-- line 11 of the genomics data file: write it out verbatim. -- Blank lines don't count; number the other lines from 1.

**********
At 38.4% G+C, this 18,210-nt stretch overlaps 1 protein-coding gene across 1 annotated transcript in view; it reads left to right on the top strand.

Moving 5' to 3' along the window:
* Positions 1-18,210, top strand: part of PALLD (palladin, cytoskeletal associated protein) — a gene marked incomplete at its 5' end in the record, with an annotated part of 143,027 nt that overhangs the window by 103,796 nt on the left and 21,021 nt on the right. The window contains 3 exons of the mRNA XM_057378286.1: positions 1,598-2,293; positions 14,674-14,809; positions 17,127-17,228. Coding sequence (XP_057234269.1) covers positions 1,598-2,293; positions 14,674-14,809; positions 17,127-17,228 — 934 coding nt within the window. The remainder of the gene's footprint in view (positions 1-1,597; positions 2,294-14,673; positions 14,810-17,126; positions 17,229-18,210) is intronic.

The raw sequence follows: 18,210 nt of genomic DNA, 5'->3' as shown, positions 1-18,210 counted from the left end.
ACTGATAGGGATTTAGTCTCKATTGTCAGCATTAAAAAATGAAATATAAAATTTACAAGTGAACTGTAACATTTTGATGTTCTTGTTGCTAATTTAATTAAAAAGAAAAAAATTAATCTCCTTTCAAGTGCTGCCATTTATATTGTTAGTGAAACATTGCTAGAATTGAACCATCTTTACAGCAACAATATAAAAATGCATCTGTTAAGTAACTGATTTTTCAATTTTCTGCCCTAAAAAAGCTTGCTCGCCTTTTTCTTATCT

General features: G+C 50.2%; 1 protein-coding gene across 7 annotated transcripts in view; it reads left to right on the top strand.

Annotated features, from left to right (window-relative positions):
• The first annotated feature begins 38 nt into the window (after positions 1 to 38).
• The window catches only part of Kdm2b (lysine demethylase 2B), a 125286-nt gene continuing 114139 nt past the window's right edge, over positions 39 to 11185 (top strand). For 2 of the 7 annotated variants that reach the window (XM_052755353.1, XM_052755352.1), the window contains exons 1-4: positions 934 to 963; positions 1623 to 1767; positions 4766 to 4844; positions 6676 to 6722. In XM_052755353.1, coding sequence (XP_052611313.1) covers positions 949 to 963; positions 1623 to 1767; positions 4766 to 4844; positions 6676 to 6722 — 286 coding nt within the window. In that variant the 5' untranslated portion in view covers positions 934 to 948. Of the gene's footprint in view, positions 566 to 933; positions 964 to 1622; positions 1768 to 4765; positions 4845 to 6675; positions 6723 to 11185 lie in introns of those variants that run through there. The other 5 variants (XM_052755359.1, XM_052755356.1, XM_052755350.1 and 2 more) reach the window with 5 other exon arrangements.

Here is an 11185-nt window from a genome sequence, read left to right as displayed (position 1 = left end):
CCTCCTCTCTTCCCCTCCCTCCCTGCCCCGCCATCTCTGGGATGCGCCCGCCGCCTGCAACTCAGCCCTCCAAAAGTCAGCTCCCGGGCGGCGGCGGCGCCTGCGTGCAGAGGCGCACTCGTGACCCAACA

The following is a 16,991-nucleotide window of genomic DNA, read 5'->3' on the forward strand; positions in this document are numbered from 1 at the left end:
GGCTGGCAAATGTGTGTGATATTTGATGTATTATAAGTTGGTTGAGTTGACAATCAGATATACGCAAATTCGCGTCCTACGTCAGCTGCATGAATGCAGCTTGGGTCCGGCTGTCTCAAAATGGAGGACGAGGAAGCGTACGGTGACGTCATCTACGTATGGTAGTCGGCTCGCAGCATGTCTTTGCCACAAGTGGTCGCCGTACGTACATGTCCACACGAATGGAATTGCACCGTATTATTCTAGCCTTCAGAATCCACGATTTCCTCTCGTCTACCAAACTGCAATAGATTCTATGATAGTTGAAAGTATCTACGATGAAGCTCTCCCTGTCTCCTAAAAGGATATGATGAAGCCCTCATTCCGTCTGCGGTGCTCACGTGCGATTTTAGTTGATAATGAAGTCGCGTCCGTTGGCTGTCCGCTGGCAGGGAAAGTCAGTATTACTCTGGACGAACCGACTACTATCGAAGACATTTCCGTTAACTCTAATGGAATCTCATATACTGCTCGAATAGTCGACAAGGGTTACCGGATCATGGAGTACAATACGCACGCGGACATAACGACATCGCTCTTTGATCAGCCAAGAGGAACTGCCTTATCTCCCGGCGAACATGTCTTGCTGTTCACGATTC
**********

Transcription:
CCTCCTCTCTTCCCCTCCCTCCCTGCCCCGCCATCTCTGGGATGCGCCCGCCGCCTGCAACTCAGCCCTCCAAAAGTCAGCTCCCGGGCGGCGGCGGCGCCTGCGTGCAGAGGCGCACTCGTGACCCAACA